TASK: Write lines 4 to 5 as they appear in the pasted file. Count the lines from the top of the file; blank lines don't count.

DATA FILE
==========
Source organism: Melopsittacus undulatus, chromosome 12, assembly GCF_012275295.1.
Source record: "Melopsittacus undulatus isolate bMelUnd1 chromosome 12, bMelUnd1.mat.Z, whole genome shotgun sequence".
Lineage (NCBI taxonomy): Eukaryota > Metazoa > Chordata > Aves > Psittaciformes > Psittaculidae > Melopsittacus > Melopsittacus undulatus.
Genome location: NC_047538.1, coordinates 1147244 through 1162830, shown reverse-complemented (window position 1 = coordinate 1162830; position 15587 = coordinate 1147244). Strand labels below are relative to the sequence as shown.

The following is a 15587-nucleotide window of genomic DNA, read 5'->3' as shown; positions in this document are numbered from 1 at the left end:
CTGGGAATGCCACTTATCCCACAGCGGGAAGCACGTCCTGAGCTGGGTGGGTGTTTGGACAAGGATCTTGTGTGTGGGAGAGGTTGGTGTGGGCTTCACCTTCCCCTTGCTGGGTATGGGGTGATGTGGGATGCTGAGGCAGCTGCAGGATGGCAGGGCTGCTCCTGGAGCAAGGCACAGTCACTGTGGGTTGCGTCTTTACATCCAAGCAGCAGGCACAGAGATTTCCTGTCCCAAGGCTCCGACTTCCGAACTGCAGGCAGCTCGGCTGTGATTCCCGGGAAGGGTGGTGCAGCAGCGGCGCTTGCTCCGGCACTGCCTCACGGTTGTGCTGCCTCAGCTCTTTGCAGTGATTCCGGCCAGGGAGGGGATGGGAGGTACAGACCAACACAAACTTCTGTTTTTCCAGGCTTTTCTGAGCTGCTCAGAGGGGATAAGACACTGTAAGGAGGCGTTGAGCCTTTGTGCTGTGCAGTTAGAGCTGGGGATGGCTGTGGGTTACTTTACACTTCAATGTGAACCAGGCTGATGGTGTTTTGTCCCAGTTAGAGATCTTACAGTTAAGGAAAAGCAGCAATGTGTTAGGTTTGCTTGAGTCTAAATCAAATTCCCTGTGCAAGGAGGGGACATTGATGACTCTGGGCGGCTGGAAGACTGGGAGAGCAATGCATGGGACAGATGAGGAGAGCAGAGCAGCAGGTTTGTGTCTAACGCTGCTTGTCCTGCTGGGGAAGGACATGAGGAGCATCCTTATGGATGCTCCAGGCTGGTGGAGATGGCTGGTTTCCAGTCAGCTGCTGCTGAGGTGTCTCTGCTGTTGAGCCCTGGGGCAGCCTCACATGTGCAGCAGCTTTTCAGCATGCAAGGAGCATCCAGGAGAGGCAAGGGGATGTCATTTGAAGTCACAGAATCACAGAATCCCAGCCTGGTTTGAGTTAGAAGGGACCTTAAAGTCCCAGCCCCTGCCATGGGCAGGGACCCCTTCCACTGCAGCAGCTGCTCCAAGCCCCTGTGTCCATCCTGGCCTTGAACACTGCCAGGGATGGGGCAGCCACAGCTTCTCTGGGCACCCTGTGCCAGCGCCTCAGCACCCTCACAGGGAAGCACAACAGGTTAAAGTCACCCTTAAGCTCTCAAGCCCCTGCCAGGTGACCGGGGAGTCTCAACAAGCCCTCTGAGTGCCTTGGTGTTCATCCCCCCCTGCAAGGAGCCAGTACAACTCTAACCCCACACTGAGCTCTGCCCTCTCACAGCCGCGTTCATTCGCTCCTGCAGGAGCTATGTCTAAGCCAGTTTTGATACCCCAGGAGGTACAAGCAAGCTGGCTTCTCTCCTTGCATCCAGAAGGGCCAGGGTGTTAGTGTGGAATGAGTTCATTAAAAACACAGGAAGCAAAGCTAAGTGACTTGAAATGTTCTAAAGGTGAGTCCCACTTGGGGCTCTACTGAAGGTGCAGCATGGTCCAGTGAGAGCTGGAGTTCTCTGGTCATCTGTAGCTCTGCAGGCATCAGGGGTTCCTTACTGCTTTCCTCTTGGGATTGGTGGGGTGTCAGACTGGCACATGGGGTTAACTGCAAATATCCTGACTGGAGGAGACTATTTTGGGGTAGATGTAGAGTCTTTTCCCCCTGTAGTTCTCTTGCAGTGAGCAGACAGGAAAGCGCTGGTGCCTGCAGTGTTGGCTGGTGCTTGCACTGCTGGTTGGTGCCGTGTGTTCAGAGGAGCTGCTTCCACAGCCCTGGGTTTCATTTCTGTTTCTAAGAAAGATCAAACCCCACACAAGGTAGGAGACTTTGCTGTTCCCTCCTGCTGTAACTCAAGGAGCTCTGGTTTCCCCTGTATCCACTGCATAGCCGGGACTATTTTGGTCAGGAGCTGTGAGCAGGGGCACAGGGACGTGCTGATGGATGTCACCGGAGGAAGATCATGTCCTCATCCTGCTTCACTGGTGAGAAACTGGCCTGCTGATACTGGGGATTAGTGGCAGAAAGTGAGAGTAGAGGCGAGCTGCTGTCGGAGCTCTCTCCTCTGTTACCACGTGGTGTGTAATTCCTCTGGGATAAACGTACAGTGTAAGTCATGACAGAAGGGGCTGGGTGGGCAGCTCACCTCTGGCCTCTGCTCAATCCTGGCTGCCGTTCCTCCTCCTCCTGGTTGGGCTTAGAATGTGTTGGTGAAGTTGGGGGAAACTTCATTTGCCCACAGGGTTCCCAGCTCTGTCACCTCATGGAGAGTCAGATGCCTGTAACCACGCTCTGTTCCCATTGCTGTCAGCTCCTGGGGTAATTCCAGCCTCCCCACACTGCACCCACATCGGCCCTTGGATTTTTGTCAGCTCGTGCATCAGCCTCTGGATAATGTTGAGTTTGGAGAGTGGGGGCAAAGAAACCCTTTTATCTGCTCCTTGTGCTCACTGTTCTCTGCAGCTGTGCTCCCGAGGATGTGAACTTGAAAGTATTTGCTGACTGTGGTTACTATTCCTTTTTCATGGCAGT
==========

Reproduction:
Genome location: NC_047538.1, coordinates 1147244 through 1162830, shown reverse-complemented (window position 1 = coordinate 1162830; position 15587 = coordinate 1147244). Strand labels below are relative to the sequence as shown.

The following is a 15587-nucleotide window of genomic DNA, read 5'->3' as shown; positions in this document are numbered from 1 at the left end: